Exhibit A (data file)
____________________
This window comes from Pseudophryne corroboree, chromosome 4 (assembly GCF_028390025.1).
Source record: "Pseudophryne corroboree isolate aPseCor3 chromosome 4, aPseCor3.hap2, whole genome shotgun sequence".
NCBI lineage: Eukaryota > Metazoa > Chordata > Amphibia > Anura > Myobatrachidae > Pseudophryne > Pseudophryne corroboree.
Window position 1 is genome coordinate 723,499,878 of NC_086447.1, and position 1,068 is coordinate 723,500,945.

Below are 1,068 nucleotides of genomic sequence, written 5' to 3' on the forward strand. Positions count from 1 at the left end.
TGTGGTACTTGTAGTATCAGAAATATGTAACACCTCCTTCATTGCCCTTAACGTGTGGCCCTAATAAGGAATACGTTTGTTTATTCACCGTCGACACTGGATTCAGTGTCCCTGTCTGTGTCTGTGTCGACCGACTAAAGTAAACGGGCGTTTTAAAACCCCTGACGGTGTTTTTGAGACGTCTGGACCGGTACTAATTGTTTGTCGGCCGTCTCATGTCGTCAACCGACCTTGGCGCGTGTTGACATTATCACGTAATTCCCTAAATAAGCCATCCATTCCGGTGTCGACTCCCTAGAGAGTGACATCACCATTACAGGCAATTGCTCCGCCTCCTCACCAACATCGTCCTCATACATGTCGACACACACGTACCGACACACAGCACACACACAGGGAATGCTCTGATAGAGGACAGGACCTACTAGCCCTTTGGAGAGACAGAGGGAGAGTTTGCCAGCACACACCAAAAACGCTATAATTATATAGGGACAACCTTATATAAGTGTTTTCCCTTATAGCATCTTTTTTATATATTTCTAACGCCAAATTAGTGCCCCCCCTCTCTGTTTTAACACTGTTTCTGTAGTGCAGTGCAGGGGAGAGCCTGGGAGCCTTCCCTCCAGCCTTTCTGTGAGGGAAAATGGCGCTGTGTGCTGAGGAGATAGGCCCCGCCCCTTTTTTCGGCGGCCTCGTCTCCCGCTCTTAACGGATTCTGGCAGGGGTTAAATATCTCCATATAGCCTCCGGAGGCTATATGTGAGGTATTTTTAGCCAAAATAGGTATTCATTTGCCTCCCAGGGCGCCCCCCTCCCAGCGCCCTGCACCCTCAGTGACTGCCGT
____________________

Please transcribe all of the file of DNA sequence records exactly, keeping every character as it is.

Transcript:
This window comes from Pseudophryne corroboree, chromosome 4 (assembly GCF_028390025.1).
Source record: "Pseudophryne corroboree isolate aPseCor3 chromosome 4, aPseCor3.hap2, whole genome shotgun sequence".
NCBI lineage: Eukaryota > Metazoa > Chordata > Amphibia > Anura > Myobatrachidae > Pseudophryne > Pseudophryne corroboree.
Window position 1 is genome coordinate 723,499,878 of NC_086447.1, and position 1,068 is coordinate 723,500,945.

Below are 1,068 nucleotides of genomic sequence, written 5' to 3' on the forward strand. Positions count from 1 at the left end.
TGTGGTACTTGTAGTATCAGAAATATGTAACACCTCCTTCATTGCCCTTAACGTGTGGCCCTAATAAGGAATACGTTTGTTTATTCACCGTCGACACTGGATTCAGTGTCCCTGTCTGTGTCTGTGTCGACCGACTAAAGTAAACGGGCGTTTTAAAACCCCTGACGGTGTTTTTGAGACGTCTGGACCGGTACTAATTGTTTGTCGGCCGTCTCATGTCGTCAACCGACCTTGGCGCGTGTTGACATTATCACGTAATTCCCTAAATAAGCCATCCATTCCGGTGTCGACTCCCTAGAGAGTGACATCACCATTACAGGCAATTGCTCCGCCTCCTCACCAACATCGTCCTCATACATGTCGACACACACGTACCGACACACAGCACACACACAGGGAATGCTCTGATAGAGGACAGGACCTACTAGCCCTTTGGAGAGACAGAGGGAGAGTTTGCCAGCACACACCAAAAACGCTATAATTATATAGGGACAACCTTATATAAGTGTTTTCCCTTATAGCATCTTTTTTATATATTTCTAACGCCAAATTAGTGCCCCCCCTCTCTGTTTTAACACTGTTTCTGTAGTGCAGTGCAGGGGAGAGCCTGGGAGCCTTCCCTCCAGCCTTTCTGTGAGGGAAAATGGCGCTGTGTGCTGAGGAGATAGGCCCCGCCCCTTTTTTCGGCGGCCTCGTCTCCCGCTCTTAACGGATTCTGGCAGGGGTTAAATATCTCCATATAGCCTCCGGAGGCTATATGTGAGGTATTTTTAGCCAAAATAGGTATTCATTTGCCTCCCAGGGCGCCCCCCTCCCAGCGCCCTGCACCCTCAGTGACTGCCGT